This week the debate over Brexit will reach another of its periodic crescendos with the hearings in the Supreme Court of the case for giving Parliament its say before Article 50 is triggered. This preoccupation with our domestic, national debate is understandable and, in any case, unavoidable.
But it contains two risks. The first is that we come to believe that we ourselves can determine the outcome of the Brexit negotiations which will begin in 2017; the second is that we pay little attention to developments taking place in the rest of the EU and across the Atlantic which will in fact have important implications for those negotiations and for their eventual outcome.
The rise of populist parties of the extreme right and the extreme left is a phenomenon with which we are all by now familiar and one of which we will hear a lot more in the years to come. Even if the string of national elections in 2017 passes off without any these populist parties entering government (and, following Matteo Renzi’s heavy defeat this past weekend in the Italian constitutional referendum and the narrow margin of the moderate candidate’s victory in Austria’s presidential elections, that is a pretty bold assumption to make), the governments and the EU institutions with whom we will be negotiating will be feeling embattled. For them the policies of UKIP and of the “Hard Brexit ” advocates in the Conservative party will all too closely resemble those being championed by their own, domestic opponents. That will not make them sympathetic to those policies, nor likely to concede in the new external relationship between the U.K and the EU points of principle which they believe to be fundamental to the viability of an EU whose continued existence remains central to their own security and prosperity.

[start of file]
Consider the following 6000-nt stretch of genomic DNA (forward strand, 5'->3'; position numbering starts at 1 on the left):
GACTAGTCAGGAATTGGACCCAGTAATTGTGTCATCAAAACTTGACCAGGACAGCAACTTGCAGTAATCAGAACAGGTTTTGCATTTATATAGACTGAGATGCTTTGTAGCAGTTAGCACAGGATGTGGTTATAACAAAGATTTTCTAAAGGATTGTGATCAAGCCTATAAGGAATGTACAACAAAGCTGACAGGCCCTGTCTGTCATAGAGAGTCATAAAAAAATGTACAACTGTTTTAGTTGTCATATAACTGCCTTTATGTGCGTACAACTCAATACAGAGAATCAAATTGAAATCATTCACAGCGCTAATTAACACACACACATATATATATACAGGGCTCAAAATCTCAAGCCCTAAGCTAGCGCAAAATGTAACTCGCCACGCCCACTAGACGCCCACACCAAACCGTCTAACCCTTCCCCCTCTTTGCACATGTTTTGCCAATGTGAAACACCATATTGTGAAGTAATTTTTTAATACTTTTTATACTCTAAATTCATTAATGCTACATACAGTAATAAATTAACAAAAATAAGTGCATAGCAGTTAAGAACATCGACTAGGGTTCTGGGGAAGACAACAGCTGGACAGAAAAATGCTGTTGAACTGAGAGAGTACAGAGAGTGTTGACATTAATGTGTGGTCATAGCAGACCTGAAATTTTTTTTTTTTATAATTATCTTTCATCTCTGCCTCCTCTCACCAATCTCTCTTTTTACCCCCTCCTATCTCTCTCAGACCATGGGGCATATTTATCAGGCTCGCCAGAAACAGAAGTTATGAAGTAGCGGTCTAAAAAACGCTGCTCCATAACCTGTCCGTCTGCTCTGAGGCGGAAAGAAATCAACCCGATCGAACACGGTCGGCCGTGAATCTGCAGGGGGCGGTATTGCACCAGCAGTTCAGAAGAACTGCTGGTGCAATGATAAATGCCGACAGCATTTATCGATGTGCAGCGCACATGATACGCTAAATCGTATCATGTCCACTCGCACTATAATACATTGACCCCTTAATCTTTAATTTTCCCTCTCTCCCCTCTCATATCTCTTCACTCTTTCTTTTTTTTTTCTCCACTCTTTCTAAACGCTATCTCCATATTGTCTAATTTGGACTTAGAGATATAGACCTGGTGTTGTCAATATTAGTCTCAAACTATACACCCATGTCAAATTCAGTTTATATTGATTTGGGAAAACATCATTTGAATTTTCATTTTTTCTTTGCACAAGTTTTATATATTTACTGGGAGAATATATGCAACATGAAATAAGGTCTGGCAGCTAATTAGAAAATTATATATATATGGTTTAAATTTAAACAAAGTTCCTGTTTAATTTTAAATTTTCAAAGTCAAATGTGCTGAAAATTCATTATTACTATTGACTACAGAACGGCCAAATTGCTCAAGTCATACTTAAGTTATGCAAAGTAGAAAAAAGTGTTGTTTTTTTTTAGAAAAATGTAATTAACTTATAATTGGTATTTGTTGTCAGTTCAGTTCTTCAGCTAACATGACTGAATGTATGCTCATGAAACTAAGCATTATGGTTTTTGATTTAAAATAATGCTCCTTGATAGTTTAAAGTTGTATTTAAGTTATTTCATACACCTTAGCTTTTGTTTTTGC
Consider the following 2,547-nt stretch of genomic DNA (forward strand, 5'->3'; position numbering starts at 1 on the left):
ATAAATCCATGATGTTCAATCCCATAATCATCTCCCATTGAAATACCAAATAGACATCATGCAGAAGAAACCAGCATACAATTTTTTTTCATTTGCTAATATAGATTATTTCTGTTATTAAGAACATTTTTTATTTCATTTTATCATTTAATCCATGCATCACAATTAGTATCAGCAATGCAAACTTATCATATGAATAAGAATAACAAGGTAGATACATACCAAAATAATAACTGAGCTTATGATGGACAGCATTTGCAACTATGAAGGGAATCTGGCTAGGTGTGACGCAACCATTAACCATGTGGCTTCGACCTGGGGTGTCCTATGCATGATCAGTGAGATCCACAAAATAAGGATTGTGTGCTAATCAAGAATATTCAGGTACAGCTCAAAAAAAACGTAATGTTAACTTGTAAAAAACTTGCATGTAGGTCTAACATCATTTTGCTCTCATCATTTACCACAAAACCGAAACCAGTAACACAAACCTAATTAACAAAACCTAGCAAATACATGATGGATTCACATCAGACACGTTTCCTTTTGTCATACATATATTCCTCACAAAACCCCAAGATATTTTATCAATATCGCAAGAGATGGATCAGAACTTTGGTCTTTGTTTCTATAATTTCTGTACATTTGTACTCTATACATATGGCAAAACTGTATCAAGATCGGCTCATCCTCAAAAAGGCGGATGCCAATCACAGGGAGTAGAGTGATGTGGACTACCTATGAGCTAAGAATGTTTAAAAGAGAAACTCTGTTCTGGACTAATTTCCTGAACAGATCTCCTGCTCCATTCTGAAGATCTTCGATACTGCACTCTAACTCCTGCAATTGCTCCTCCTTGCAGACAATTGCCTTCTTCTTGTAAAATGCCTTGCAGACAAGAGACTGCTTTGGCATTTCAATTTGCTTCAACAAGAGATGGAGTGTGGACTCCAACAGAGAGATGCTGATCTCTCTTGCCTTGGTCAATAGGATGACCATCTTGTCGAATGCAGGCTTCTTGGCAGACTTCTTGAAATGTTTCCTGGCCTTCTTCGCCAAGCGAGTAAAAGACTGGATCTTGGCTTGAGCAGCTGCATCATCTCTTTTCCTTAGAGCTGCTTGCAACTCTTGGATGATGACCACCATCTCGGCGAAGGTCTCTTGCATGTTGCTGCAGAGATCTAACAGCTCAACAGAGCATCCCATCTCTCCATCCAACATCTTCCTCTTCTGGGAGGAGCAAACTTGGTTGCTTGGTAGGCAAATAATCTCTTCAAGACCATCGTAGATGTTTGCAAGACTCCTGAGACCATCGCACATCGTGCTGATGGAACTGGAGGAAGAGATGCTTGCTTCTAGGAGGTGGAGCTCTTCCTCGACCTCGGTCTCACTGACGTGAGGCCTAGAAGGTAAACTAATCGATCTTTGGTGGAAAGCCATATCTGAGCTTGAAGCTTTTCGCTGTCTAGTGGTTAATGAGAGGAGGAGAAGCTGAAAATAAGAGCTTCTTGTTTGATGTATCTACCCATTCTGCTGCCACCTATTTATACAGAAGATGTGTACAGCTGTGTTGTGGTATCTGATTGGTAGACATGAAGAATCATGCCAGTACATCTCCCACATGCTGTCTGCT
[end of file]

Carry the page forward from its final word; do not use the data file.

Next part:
In parallel to these distinctly unhelpful trends, the arrival in the White House of a US President whose stated views – on NATO, on climate change, on trade policy, on nuclear proliferation, on human rights – are deeply worrying to all European governments including our own, to use a truly British understatement. In the period of uncertainty which will necessarily now ensue until we find out whether those views are to be mitigated or turned into US policy, the capacity of European governments to engage with the new administration in a robust but constructive dialogue will be at a premium.
The role that the UK plays in that dialogue, as a country which has always had a leading role in NATO and every aspect of European security and which has been and remains a champion of a rules-based international community, will be of great importance for our future relationship with the EU. It could be either positive or negative.
And then there is that first risk, that we delude ourselves into thinking that our own Brexit choices will settle matters to our satisfaction, without any need for flexibility and difficult compromises. Of course in a negative sense that could be true. If we opt for some of the policy prescriptions being peddled by the erstwhile leaders of the Leave campaign, the consequences are all too predictable. That is the path to the cliff edge of which the Prime Minister has warned, with the real possibility of no agreement at all being reached either on the terms of withdrawal or of our future relationship with our closest neighbours, allies and principal trading partners.
Would that be in our national interest ? Surely not. But we do need to have a serious discussion in parliament about those tough alternatives and about the government’s broad approach to them before we embark on the Brexit negotiations.
by David Hannay | 05.12.2016
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